By Mark Dovich
Ruling party lawmaker Eduard Aghajanyan sought on Friday to downplay the ongoing controversy around Prime Minister Nikol Pashinyan’s recent comments on “lowering the bar” on Karabakh’s status, saying that the Karabakh authorities “probably did not understand the content of the prime minister’s speech.”
Aghajanyan was referring to a unanimous statement issued by Karabakh lawmakers Thursday “demanding that the Armenian authorities abandon their current catastrophic position” in peace talks with Azerbaijan.
“The signing of any document through which Azerbaijan would annex Artsakh (Karabakh) violates not only the latter’s statehood, but also the inalienable right of the Armenians of Artsakh to live in their historical homeland,” the extraordinary rebuke continued.
“No government has the right to lower the internationally recognized bar for negotiating on the right to self-determination in Artsakh under the pretext of peace.”
In turn, the Karabakh parliamentarians’ statement came in response to comments Pashinyan made in a major speech Wednesday in which he said that Armenia should “lower the bar a little on the status of Nagorno-Karabakh and ensure greater international consolidation around Armenia and Artsakh.”
That statement fueled mounting concern, in both Armenia and Karabakh, that the Armenian government could be preparing to cede control of Karabakh to Azerbaijan as part of ongoing peace negotiations.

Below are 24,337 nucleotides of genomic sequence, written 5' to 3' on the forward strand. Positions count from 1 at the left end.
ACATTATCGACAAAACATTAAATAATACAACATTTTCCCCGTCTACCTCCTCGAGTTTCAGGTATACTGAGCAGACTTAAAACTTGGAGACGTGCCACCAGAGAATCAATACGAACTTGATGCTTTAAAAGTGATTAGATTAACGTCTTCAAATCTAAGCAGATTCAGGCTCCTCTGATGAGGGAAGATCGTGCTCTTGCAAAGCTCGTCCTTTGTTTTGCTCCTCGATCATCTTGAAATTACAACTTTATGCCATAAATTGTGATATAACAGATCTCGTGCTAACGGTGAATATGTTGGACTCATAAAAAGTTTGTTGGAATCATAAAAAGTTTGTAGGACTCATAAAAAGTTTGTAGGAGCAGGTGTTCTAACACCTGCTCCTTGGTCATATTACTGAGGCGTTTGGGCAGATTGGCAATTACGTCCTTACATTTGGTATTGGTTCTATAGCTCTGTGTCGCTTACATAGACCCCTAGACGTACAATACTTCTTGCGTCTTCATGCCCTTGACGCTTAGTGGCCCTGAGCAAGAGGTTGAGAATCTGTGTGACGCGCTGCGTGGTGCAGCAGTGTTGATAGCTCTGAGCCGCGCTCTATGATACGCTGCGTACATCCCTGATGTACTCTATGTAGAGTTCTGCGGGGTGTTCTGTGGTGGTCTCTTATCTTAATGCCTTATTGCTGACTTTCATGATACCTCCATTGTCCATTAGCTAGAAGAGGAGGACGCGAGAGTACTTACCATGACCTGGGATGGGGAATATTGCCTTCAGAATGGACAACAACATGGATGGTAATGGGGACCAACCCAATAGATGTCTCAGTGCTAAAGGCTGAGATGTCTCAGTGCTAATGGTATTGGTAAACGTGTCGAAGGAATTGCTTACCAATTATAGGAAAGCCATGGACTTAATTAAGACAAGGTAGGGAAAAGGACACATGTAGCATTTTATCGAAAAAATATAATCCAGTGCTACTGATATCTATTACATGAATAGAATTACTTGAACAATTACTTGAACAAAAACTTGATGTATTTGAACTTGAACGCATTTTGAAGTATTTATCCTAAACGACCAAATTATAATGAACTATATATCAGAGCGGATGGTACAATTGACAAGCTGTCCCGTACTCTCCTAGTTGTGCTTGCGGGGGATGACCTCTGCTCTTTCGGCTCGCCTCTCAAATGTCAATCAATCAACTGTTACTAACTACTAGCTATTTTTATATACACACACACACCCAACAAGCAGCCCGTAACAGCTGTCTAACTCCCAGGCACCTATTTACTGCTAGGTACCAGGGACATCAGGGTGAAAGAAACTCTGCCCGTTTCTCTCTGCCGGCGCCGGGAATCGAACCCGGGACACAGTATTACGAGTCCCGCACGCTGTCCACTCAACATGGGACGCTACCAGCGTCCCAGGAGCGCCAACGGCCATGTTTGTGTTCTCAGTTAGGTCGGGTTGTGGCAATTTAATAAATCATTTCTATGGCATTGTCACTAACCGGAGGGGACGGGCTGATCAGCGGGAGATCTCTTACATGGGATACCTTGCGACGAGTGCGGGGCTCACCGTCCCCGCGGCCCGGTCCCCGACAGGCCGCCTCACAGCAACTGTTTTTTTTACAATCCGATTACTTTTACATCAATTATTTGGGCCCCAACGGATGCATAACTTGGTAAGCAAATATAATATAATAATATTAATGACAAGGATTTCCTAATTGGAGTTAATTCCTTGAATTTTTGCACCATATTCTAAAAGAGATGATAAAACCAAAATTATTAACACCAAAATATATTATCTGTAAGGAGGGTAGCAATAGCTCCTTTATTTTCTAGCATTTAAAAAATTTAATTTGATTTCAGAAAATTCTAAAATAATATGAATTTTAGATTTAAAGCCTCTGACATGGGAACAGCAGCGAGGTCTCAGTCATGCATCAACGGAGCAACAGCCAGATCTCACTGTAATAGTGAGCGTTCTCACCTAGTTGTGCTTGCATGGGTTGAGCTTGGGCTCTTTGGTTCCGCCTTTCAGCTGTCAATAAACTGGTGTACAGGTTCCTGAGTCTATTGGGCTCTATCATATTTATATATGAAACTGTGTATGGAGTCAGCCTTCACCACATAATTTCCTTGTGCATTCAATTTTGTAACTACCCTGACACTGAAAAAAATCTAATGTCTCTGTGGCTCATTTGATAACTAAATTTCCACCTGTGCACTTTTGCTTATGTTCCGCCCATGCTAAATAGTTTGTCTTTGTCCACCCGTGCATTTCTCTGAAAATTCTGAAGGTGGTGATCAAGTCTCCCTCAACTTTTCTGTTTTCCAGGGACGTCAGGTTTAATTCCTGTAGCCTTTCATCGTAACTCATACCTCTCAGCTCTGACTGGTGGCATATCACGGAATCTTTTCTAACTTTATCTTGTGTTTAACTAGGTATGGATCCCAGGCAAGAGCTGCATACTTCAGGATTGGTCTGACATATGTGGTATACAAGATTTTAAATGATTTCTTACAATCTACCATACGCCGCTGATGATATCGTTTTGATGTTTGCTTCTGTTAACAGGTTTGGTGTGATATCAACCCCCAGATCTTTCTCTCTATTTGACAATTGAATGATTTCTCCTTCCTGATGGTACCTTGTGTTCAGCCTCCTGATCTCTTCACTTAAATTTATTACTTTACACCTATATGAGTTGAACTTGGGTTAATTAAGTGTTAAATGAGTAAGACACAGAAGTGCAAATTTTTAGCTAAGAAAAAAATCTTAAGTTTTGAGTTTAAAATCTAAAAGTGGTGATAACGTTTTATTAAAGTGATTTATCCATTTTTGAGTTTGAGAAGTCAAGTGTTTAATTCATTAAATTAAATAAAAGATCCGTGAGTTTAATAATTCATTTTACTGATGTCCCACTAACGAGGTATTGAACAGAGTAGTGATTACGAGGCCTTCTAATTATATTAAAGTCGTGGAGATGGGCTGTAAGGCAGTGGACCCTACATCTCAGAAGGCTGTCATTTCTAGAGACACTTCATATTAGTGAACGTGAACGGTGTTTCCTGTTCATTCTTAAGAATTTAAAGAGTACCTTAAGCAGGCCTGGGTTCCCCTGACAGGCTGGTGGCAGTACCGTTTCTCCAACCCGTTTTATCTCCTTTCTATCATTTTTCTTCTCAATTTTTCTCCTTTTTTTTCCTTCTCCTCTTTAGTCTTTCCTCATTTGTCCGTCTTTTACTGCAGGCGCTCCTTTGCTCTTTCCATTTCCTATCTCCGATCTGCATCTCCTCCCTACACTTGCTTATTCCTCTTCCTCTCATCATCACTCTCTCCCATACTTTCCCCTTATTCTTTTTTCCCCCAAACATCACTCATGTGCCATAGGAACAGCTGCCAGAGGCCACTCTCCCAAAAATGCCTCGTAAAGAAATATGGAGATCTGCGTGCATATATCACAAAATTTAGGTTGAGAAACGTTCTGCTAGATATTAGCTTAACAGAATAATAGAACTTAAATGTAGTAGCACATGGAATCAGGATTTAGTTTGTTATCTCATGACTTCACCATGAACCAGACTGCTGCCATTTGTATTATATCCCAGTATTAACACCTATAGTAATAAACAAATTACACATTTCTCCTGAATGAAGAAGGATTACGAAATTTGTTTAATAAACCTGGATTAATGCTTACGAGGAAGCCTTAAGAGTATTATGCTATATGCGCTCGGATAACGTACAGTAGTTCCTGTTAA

Other comments Pashinyan made in his speech – including stating that Karabakh’s status “is not the goal, but a measure to ensure the security and rights of the Armenians of Nagorno-Karabakh” — also seemed to suggest an openness on Yerevan’s part to recognize Baku’s claims over the region.
Aghajanyan appeared on Friday to seek to reassure critics of Yerevan’s position, saying that “any solution that would lead to an exodus of Armenians from Artsakh cannot be acceptable for the Republic of Armenia.”
Still, the fallout from Pashinyan’s speech continued Friday, with the Armenian Revolutionary Federation (Dashnaktsutyun) — which has little political sway in Armenia itself, but remains influential in much of the diaspora — saying that the comments “revealed the political and moral bankruptcy of the prime minister and his administration.”